I tended to stop at places with cheap gas, but sometimes cheap gas meant expensive hotels and hotel rides. KTRI (Henderson County, east Texas) was so good on the way out that I made a point of stopping there on the way back, and other good stops were Dixie Aviation in Tuscaloosa, and the sole FBOs at Carlsbad, N. Mex., Deming, N. Mex, Pecos, Tex., College Station, Tex., and Meridian, Miss., where they had free hot dogs. However, the Navy-centric tower at Meridian made up for it with a condescending attitude towards small planes and going zero for five in getting my N# correct. Bozos.
The favorite phrase heard on the radio was referring to the ADS-B display as the “fish finder.” Going past Phoenix, the fish finder showed a target climbing rapidly towards me that ATC had not called out, and I could not tell which way to maneuver to avoid it. It turns out that it was a helicopter that eventually passed behind me.
Seeing traffic on the fish finder is one thing, but knowing what to do about it is another. Back in 1956, the Andrea Doria sank after colliding with the MS Stockholm off Nantucket, MS, in heavy fog. Each ship saw the other on radar, and they were in communication before the accident. It was a radar-assisted collision…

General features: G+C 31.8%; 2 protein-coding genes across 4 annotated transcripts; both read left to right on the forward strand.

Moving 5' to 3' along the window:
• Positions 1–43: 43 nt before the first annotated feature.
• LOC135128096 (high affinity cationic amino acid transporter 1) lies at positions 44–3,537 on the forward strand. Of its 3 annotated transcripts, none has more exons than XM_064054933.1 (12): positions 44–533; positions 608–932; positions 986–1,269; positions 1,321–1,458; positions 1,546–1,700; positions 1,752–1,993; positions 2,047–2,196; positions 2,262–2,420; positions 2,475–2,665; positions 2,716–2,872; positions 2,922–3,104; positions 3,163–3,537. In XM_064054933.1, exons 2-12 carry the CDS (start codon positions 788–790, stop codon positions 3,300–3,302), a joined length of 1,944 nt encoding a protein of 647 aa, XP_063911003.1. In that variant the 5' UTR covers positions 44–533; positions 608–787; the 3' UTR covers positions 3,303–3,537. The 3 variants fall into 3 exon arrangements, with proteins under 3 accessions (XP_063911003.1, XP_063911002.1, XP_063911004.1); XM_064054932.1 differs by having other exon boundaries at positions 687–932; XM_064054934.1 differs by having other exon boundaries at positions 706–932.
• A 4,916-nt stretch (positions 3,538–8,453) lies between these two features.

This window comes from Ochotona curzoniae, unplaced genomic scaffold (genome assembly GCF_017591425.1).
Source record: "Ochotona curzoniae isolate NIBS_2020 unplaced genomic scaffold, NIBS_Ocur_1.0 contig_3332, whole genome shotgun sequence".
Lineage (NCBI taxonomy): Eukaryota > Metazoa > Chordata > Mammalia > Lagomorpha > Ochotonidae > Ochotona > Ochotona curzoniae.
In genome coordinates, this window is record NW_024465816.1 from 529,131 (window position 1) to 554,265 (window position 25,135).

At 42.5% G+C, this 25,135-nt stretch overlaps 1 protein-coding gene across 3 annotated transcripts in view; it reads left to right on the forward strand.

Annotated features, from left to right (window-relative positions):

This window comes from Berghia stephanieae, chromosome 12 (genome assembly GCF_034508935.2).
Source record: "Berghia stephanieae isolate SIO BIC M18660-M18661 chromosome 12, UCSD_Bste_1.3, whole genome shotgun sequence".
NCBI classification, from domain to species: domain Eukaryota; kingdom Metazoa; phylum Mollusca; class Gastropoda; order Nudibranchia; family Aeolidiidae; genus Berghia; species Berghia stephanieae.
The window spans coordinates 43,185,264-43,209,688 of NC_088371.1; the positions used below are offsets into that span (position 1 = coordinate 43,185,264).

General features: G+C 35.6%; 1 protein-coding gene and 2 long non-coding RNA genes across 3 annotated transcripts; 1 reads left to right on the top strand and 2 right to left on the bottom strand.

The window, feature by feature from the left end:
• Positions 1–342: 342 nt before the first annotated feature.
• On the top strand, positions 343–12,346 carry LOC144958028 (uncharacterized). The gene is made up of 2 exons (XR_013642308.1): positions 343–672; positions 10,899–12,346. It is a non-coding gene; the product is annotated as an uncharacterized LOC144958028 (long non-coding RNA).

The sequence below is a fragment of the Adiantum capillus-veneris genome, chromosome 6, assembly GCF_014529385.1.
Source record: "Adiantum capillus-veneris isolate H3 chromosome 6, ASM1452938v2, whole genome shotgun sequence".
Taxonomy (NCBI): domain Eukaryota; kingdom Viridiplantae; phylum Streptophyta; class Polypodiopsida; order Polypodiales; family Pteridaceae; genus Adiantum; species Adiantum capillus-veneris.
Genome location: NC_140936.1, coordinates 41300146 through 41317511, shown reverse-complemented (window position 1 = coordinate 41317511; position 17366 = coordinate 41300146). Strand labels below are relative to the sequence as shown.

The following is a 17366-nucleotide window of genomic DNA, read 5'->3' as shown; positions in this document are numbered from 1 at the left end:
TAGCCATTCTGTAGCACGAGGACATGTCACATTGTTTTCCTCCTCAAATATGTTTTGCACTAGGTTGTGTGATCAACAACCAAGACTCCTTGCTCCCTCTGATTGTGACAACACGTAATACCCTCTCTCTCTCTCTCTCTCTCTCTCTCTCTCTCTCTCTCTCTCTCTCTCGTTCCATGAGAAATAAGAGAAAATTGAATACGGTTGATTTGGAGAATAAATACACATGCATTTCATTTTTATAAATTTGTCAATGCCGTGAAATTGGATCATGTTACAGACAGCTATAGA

Although the purpose of the trip was to help decide if I wanted to retire in Arizona, Savannah, split time between the two, or somewhere else that God has in mind, the real benefit was a big boost in my psychological recovery from the latest surgery. That boost came on the last day, when I almost made it to Savannah, almost made it to my alternate, and then went to my second alternate, sat out a fast-moving thunderstorm, and then made it home after starting the day in Texas.
In several senses, I’m back.
One of the more intriguing airplanes seen on the web was a twin-engine RV-8A, built by Bobbi Boucher, an IA in Virginia. The engines and main landing gear appear to be off a Twin Comanche, with the rest looking like pretty stock RV-8A external dimensions. It looks just like what every red-blooded pilot would lust after.
Armchair engineering suggests that the stock RV-8A vertical tail would not be enough to keep the plane straight at low speeds in case of an engine failure, and having two propellers (propellers are destabilizing) suggests that the plane’s yaw handling might well be different, not counting the additional inertia in roll and yaw. Lastly, the engines are relatively close to the fuselage, and this suggests that there could be excess interference drag in that area, and maybe not all that much extra speed. (80 percent more horsepower calculates to about 26 percent more speed, but with the drag of the two wing-mounted engines, probably not a whole lot more speed).
An exciting project, but sadly, the plane became airborne on a high-speed taxi test and wound up on its back, an unfortunate end to a noble project. Ms. Boucher is now out of ICU, and there is a GoFundMe page to help with her medical expenses